The key themes in the market over the last year have been the sale of a number of smaller airports and the growth of the battle to cater for the demand from London.
According to analysis by ACI Europe, almost 53% of the UK’s airports are fully private, with nearly all having at least some non-UK investors.
The most notable recent deal in the sector was when London City Airport (LCY) changed hands last year for a reported £2 billion. The airport was sold by Global Infrastructure partners to Ontario Teachers’ Pension Plan, which has owned Bristol Airport since September 2014.
In 2016, LCY won planning permission to expand the infrastructure of the site and increase the annual movements from 70,000 to 111,000.
There has also been a flurry of smaller deals in the past couple of years with Norwich and Exeter airports being acquired by the Rigby Group in 2014 and 2013 respectively.
Smaller airfields outside of London continue to be popular with investors and owners as they compete for the air traffic in and out of the city.
Blackbushe in Hampshire was sold in May 2015 to Blink, an air taxi business. Another example is Stobart publishing plans for further growth at Southend Airport in Essex, and Biggin Hill Airport just south of London, is planning to increase the provision of office and hangar space and add a business aircraft parking facility and hotel.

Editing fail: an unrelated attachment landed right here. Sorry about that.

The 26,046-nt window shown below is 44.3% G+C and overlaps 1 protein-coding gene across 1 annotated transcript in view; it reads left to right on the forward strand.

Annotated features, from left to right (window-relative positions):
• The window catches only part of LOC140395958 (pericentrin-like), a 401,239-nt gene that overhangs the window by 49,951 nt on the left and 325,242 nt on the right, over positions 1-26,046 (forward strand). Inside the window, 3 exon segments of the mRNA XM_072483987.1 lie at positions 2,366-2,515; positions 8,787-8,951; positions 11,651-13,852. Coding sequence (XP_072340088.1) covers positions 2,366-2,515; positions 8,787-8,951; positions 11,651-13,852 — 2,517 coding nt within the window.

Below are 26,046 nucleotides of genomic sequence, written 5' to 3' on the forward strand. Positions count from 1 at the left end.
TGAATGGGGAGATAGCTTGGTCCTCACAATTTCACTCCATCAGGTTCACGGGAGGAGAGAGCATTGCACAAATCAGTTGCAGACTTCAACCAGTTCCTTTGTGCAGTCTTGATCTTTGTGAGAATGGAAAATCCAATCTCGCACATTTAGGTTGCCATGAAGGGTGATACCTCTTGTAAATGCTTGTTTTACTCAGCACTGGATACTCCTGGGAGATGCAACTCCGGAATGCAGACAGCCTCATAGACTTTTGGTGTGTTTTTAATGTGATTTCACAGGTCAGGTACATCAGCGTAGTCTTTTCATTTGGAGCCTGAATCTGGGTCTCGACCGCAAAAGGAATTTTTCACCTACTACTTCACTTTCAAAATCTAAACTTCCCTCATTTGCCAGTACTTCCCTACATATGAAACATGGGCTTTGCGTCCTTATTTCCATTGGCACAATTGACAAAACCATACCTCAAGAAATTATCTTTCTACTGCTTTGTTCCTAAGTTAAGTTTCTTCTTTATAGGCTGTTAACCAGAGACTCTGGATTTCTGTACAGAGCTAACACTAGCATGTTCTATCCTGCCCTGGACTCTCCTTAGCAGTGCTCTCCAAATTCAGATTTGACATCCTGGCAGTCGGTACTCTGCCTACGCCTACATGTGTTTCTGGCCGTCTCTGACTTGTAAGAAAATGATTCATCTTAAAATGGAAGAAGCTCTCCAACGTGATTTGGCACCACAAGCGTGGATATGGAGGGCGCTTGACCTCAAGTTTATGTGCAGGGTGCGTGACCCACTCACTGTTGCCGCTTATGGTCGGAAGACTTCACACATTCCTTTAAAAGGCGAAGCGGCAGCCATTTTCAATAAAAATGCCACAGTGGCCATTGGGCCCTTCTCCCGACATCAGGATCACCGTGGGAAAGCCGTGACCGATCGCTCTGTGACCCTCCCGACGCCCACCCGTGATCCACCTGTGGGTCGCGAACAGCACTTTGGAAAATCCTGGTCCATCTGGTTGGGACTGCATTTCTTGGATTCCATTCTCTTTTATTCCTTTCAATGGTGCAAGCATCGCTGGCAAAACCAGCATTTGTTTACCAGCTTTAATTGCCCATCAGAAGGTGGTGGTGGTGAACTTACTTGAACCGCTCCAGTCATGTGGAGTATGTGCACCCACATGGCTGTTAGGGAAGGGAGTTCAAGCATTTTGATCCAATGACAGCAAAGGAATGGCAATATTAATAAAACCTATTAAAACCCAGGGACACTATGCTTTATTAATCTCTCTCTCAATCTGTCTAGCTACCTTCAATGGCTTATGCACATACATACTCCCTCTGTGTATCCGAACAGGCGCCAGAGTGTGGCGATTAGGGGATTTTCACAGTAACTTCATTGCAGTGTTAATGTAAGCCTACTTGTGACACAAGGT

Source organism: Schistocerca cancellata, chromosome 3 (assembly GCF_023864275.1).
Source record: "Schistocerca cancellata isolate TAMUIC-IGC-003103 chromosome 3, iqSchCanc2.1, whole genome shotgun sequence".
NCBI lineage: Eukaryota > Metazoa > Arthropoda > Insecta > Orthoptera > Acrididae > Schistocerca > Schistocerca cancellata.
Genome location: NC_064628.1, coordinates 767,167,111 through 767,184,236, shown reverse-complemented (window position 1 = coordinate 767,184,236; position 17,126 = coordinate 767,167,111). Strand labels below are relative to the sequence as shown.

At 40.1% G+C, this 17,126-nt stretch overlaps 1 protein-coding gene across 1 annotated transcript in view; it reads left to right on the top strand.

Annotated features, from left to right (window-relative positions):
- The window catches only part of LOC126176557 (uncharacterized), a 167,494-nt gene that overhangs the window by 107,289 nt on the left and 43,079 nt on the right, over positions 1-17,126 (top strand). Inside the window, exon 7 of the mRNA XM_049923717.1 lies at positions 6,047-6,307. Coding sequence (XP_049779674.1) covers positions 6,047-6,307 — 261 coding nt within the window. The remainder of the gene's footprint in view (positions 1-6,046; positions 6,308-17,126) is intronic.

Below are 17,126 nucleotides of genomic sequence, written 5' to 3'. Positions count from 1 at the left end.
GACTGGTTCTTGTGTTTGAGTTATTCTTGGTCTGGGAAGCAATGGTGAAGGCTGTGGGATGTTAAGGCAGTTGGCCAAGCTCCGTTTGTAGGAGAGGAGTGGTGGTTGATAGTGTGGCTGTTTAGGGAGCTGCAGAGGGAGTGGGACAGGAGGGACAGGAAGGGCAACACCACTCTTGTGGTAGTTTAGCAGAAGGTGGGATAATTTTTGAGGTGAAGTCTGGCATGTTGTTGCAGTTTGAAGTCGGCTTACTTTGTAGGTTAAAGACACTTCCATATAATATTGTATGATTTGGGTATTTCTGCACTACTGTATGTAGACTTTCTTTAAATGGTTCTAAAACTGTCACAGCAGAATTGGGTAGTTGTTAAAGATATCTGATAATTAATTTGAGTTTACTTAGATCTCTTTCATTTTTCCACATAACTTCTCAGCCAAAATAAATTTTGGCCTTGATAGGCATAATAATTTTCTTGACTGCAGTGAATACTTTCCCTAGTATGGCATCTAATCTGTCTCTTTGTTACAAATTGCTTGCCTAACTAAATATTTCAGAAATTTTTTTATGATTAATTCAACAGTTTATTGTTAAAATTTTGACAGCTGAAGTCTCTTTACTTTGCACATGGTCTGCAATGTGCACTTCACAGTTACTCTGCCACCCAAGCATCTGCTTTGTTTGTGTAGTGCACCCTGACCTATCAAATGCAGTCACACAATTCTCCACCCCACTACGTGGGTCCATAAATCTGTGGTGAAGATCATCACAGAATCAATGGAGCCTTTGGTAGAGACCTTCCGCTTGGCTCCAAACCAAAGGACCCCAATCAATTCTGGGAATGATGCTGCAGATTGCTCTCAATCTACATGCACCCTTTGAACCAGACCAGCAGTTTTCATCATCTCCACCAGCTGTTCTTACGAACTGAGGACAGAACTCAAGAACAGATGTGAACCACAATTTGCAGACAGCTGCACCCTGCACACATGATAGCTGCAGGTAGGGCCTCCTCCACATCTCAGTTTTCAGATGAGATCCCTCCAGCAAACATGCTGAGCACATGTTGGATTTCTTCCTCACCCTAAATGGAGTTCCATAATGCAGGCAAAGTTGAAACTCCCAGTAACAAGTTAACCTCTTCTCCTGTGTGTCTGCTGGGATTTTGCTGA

Recently, operators of smaller airports have been looking to increase hangar space at their airports as the tide turns towards providing passenger landing slots as opposed to the traditional focus on business jets.
As a result, there is a drive to create smaller fields with the facilities and requirements to service passengers.
The provision of these services must be balanced against the capital spend needed to provide safe hangar space and sufficient parking.
There is also the continued threat from closure due to the demand for housing, as redundant airfields often provide lots of brownfield space with good transport links. One example of this is the plan unveiled this year to turn the closed Plymouth Airport into a new “garden suburb” to the south of the city.
This activity proves that small airports provide plenty of opportunity for investors and owners alike.
The largest disruptor in the near future is likely to be surrounding Brexit, however it is impossible to predict the impact this will have.
No matter what happens, air travel will continue to remain popular with a wide range of travellers and demand for airport space will continue.
• James Higham is an associate director in the leisure & trade related team at Savills.